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LeBron James passes Michael Jordan on NBA all-time scoring list


If there ever was a subdued moment to a monumental milestone, LeBron James passing Michael Jordan for fourth on the NBA’s all-time scoring list is it.

The Los Angeles Lakers are mired in a disappointing post-All-Star stretch in which their playoff hopes have all but disappeared.

Such is the level of turmoil that has overshadowed the Lakers season, the first with James. He probably wishes he could have chosen happier times in which to pass the mark. Had he not been injured, this would’ve happened earlier this season, and had he not been injured, the Lakers wouldn’t be in 10th place in the Western Conference.

James was 12 points behind Jordan headed into Wednesday’s game against the Denver Nuggets. He scored his 13th point on a driving bucket just past the midway point of the second quarter to pass Jordan. James drew the foul and hit the free throw for the three-point play.

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Regardless of the Lakers’ season, it is still a special for James. All of the players who have played in the NBA, just three have scored more than James, and he recognized the significance.

About 2½ hours before the game, James, who grew up idolizing Jordan tweeted, “Can’t even front. This is going to be UNREAL!! Wow man.”

If James plays the remainder of the season, he will finish with around 32,740 points, which means he will pass Kobe Bryant (33,643) for No. 3 on the all-time scoring list next season, leaving him behind Karl Malone (36,928) and Kareem Abdul-Jabbar (38,387).

But as James has said several times, he doesn’t consider himself a scorer.

“No, I’m not,” he told USA TODAY earlier this season. “I’ve been telling myself ever since I was a little kid that if I ever got to this point in my life and this career, that I would never be defined by just being a scorer. If you take scoring away from me, I told myself I would still be able to make an impact on the game.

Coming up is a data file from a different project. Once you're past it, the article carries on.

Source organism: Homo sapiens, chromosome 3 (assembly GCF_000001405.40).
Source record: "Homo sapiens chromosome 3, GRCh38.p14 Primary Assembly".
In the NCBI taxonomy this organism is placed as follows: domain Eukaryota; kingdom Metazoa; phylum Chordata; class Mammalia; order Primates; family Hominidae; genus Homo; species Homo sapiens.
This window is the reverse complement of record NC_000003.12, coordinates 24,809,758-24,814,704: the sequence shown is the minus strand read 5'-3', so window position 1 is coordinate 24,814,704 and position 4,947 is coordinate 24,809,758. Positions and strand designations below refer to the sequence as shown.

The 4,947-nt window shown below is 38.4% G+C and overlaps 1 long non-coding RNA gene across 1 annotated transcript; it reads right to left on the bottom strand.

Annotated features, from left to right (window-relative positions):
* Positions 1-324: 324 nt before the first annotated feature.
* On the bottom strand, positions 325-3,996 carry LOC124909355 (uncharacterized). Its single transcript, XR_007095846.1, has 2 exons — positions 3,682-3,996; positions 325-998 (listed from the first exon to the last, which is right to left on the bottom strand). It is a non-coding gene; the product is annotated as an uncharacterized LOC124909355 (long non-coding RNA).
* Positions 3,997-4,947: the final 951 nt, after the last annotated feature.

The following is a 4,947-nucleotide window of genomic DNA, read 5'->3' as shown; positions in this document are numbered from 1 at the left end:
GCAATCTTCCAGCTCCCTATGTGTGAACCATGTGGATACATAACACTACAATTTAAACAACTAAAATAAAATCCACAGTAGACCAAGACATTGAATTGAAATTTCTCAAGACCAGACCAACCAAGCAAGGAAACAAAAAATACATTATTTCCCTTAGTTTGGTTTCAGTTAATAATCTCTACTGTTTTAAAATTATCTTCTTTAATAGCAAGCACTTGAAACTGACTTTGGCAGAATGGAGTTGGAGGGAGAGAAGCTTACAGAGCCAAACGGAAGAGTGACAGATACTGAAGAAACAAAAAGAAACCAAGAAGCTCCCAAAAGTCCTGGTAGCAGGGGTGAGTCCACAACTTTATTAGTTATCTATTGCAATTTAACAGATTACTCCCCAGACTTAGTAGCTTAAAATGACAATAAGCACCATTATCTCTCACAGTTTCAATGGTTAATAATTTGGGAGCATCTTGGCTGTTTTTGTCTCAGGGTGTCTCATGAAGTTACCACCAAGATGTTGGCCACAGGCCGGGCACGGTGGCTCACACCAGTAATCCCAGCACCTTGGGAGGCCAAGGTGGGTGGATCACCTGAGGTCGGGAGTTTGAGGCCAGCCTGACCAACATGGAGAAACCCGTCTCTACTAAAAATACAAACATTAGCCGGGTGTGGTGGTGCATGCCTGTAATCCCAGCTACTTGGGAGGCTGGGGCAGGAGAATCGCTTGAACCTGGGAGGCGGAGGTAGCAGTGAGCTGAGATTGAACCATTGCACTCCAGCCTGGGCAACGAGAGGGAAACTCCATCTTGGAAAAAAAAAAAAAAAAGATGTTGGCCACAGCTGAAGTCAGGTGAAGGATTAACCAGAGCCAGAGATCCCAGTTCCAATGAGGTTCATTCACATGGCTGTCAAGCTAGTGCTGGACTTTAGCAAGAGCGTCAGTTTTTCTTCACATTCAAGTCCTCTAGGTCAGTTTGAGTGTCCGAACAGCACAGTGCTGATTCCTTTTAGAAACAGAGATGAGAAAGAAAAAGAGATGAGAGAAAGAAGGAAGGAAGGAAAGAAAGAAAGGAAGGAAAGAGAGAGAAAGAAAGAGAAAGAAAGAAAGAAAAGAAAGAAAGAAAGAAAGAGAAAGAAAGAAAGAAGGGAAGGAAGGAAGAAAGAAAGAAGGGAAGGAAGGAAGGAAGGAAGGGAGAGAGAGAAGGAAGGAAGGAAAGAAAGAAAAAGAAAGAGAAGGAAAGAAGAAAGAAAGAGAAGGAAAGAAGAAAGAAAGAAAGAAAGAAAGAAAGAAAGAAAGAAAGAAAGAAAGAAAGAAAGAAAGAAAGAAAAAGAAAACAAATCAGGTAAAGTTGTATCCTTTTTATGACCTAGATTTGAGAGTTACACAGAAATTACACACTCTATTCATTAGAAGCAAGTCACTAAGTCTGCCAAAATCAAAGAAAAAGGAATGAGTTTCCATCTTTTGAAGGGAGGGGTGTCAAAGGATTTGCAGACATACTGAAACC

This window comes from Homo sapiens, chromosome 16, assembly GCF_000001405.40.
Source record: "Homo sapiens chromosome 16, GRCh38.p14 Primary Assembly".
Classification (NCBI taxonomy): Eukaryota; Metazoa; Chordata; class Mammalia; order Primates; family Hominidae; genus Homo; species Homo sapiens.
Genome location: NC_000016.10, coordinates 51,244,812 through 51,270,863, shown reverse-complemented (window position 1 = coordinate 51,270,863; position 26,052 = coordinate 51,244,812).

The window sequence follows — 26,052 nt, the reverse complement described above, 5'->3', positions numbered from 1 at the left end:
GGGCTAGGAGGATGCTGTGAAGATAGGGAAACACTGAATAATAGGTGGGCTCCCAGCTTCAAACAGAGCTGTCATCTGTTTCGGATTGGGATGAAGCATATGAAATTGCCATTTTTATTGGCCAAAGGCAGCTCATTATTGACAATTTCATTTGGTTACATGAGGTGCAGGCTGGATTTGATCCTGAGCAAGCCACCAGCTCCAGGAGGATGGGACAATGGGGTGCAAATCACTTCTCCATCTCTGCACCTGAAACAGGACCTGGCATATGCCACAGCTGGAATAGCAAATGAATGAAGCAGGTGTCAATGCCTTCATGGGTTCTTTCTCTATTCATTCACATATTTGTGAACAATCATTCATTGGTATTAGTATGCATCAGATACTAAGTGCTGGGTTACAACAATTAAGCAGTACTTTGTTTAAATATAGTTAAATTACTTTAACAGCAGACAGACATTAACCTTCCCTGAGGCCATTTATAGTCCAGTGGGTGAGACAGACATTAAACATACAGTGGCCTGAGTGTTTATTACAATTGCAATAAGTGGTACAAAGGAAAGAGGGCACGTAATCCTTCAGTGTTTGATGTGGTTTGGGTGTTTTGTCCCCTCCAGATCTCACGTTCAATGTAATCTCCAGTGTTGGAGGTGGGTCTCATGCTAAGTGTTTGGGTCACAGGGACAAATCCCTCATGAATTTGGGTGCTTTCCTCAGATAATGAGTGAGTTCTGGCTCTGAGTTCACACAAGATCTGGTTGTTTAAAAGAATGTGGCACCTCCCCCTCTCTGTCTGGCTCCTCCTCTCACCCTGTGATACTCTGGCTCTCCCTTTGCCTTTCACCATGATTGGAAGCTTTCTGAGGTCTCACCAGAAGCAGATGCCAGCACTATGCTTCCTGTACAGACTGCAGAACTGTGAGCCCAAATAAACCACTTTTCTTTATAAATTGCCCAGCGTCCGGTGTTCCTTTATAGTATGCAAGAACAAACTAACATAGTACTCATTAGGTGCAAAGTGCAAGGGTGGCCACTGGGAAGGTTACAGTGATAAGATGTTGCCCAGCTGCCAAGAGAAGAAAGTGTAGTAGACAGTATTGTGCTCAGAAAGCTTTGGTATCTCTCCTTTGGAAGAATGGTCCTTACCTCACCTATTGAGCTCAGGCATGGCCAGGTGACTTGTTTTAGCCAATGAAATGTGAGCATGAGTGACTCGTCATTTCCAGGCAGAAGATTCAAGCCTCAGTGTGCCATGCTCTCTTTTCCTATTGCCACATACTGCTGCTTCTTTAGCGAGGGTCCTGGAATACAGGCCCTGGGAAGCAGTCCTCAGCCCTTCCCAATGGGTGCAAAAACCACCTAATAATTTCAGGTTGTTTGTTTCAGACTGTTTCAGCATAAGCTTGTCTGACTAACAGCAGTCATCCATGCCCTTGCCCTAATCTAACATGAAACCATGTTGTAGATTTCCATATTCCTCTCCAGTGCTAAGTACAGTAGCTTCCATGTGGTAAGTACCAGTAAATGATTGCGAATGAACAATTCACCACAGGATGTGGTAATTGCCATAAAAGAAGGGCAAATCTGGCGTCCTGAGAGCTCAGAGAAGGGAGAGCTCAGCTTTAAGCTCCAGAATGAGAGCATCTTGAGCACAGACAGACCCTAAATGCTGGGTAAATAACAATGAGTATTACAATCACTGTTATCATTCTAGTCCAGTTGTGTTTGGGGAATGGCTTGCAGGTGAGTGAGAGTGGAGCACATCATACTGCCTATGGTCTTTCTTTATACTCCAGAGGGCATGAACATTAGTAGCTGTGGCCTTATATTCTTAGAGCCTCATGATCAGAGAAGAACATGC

“That’s just who I am. I’m an all-around basketball player. I’m not a scorer, I’m not a passer, not a rebounder. I can do everything.”

Now, that doesn’t mean he doesn’t like scoring. He does. Especially on the road.

“Quieting the crowd, that’s the ultimate,” James said. “It’s a close game and you’re able to hit a couple of buckets to silence the crowd and make the opposing coach call a timeout late in the game, I enjoy that more than anything.”

So then, how did he accumulate so many points?

“I’m just taking advantage of my opportunity,” he said. “I’ve continued to work on my game.”

Specifically, James has improved his jump shot, especially his 3-pointer.

“Teams just can’t dare me to shoot like they did when I was younger before I was confident in my shot because I had not put enough reps in,” James said. “But I’ve worked on it and trusted it no matter how many times I’ve missed. I can miss four, five of them in a row at this point in my career, and I’ll still take the next one because of the work I’ve put into it.”

In the past two seasons, James has passed Moses Malone, Julius Erving, Dirk Nowitzki and Wilt Chamberlain on the all-time scoring list.

James said it’s surreal to see his name alongside those players, who are either in the Basketball Hall of Fame or will be inducted.

“I just appreciate the GOATs of this game,” James said. “They set the standard of what it means to be great. For me, I try to show my appreciation for them laying the path before me and representing this league with the utmost respect.”

He also has gratitude for those close to him.

“Every time I make an accomplishment, it’s not for me,” James said. “It’s for my family, for my friends and ultimately, for my hometown because we’ve been a part of this journey from the beginning. We all came in this together.

“I never thought I’d get to this point. I have no idea how I’ve done it, but I’ve taken full advantage and the man above gave me a God-given gift and I’ve never disrespected the process along the way or taken it for granted.”

Earlier this season, James used a television show he produces to state he believes he is the best player in basketball history. Yet while he is up there with the finest of all time, and passing Jordan will only strengthen his credentials, he has been unable to produce top form as his franchise’s playoff hopes have continued to dwindle.

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But for a moment on Wednesday, James, the Lakers and the NBA had reason to celebrate.

Follow Jeff Zillgitt on Twitter @JeffZillgitt and Martin Rogers @RogersJourno

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